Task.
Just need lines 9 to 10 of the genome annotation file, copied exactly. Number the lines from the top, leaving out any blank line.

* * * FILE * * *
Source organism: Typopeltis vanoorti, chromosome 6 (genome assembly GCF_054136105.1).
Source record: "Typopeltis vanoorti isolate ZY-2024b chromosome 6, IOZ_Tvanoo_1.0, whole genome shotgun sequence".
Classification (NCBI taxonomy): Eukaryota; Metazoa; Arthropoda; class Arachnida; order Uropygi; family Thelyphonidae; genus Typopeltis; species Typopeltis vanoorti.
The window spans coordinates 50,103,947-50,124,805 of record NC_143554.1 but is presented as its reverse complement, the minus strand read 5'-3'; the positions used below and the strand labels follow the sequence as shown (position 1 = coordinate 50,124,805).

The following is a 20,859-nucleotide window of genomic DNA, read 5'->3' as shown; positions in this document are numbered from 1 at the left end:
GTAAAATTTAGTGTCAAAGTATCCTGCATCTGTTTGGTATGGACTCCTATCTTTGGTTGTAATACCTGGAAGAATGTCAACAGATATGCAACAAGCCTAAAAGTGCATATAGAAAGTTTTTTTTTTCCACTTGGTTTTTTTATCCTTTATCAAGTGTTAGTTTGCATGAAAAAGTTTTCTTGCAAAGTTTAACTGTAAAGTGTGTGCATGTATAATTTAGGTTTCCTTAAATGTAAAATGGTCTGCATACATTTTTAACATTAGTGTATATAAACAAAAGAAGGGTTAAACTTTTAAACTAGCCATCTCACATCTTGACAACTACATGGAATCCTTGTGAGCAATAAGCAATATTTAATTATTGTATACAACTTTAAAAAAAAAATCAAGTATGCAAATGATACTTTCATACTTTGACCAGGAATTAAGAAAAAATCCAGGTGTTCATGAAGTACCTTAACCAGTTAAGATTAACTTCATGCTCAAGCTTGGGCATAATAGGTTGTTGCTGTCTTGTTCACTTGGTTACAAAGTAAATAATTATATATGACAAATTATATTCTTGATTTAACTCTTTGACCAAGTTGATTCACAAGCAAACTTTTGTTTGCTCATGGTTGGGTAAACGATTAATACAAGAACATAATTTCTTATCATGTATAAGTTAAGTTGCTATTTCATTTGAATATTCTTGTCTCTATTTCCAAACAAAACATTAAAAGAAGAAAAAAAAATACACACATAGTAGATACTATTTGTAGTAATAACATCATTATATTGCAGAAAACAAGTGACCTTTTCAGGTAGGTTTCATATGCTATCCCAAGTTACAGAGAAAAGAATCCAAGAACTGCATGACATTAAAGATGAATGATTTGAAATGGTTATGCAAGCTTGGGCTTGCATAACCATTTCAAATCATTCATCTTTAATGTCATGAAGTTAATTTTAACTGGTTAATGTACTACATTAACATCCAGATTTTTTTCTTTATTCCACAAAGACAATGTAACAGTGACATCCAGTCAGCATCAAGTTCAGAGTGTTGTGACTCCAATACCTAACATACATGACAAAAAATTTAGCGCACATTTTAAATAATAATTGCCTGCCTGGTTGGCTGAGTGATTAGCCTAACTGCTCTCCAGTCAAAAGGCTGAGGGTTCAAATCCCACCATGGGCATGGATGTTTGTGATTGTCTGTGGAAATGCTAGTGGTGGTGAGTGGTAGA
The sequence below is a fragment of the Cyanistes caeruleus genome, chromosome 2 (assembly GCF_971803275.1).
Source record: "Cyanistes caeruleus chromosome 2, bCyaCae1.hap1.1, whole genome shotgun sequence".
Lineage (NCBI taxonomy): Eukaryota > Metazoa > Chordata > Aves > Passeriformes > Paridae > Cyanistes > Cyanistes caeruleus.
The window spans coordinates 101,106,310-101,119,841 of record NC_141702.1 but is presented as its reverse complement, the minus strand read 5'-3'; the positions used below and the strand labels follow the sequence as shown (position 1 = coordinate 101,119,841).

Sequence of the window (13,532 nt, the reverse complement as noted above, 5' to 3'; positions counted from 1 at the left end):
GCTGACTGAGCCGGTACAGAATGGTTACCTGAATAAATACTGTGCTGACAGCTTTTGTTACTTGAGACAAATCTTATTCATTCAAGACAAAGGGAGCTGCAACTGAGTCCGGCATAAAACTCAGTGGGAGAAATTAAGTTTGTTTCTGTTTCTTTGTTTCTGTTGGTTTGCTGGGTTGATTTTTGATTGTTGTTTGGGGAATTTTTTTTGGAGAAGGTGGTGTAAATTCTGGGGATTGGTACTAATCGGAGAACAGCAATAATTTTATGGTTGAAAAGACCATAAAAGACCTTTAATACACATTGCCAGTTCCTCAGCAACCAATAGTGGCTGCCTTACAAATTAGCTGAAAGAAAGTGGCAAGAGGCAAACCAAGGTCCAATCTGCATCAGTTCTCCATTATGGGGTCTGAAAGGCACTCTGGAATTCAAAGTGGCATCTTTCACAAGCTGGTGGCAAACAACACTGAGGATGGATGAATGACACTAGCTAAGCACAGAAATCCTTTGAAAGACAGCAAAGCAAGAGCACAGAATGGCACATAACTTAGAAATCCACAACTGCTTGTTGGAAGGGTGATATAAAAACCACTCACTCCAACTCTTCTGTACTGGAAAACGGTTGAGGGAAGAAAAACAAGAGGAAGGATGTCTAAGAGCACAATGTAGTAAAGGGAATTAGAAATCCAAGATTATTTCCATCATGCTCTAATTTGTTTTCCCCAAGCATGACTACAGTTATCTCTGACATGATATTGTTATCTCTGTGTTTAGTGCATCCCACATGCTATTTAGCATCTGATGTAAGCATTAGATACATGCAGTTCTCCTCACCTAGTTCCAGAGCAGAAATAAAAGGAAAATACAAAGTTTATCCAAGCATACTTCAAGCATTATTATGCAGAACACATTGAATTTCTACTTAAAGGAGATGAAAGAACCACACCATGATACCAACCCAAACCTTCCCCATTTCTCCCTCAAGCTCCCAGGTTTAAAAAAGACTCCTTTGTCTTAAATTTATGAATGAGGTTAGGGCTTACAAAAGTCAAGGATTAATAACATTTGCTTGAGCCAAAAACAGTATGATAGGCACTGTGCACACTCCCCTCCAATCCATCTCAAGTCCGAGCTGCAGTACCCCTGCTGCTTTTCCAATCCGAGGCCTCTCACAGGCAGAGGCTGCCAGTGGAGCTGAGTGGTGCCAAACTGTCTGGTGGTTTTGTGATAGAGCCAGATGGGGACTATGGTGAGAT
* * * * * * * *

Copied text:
Lineage (NCBI taxonomy): Eukaryota > Metazoa > Chordata > Aves > Passeriformes > Paridae > Cyanistes > Cyanistes caeruleus.
The window spans coordinates 101,106,310-101,119,841 of record NC_141702.1 but is presented as its reverse complement, the minus strand read 5'-3'; the positions used below and the strand labels follow the sequence as shown (position 1 = coordinate 101,119,841).